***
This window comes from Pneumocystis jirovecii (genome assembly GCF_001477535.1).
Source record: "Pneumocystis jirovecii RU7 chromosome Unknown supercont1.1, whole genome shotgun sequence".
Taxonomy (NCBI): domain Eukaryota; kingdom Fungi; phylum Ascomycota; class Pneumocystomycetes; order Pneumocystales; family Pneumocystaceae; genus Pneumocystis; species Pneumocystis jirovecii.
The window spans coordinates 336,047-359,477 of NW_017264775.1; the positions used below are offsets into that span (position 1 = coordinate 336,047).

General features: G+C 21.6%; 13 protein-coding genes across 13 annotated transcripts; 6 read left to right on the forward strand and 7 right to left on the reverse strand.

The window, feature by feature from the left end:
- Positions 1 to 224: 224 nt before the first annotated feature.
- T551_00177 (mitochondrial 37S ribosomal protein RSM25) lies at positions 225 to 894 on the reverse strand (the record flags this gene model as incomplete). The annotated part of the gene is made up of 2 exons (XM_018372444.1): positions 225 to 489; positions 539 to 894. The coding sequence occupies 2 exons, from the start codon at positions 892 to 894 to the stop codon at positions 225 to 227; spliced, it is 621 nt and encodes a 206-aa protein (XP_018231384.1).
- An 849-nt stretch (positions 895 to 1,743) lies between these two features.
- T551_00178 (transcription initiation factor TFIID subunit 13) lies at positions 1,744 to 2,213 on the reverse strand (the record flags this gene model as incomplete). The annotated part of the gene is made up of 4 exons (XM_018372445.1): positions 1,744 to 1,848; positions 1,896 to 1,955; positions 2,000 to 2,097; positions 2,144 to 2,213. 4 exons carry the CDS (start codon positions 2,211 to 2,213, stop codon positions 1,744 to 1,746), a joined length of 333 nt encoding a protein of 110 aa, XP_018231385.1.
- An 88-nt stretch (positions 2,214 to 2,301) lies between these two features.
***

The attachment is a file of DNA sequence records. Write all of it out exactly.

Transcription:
This window comes from Pneumocystis jirovecii (genome assembly GCF_001477535.1).
Source record: "Pneumocystis jirovecii RU7 chromosome Unknown supercont1.1, whole genome shotgun sequence".
Taxonomy (NCBI): domain Eukaryota; kingdom Fungi; phylum Ascomycota; class Pneumocystomycetes; order Pneumocystales; family Pneumocystaceae; genus Pneumocystis; species Pneumocystis jirovecii.
The window spans coordinates 336,047-359,477 of NW_017264775.1; the positions used below are offsets into that span (position 1 = coordinate 336,047).

General features: G+C 21.6%; 13 protein-coding genes across 13 annotated transcripts; 6 read left to right on the forward strand and 7 right to left on the reverse strand.

The window, feature by feature from the left end:
- Positions 1 to 224: 224 nt before the first annotated feature.
- T551_00177 (mitochondrial 37S ribosomal protein RSM25) lies at positions 225 to 894 on the reverse strand (the record flags this gene model as incomplete). The annotated part of the gene is made up of 2 exons (XM_018372444.1): positions 225 to 489; positions 539 to 894. The coding sequence occupies 2 exons, from the start codon at positions 892 to 894 to the stop codon at positions 225 to 227; spliced, it is 621 nt and encodes a 206-aa protein (XP_018231384.1).
- An 849-nt stretch (positions 895 to 1,743) lies between these two features.
- T551_00178 (transcription initiation factor TFIID subunit 13) lies at positions 1,744 to 2,213 on the reverse strand (the record flags this gene model as incomplete). The annotated part of the gene is made up of 4 exons (XM_018372445.1): positions 1,744 to 1,848; positions 1,896 to 1,955; positions 2,000 to 2,097; positions 2,144 to 2,213. 4 exons carry the CDS (start codon positions 2,211 to 2,213, stop codon positions 1,744 to 1,746), a joined length of 333 nt encoding a protein of 110 aa, XP_018231385.1.
- An 88-nt stretch (positions 2,214 to 2,301) lies between these two features.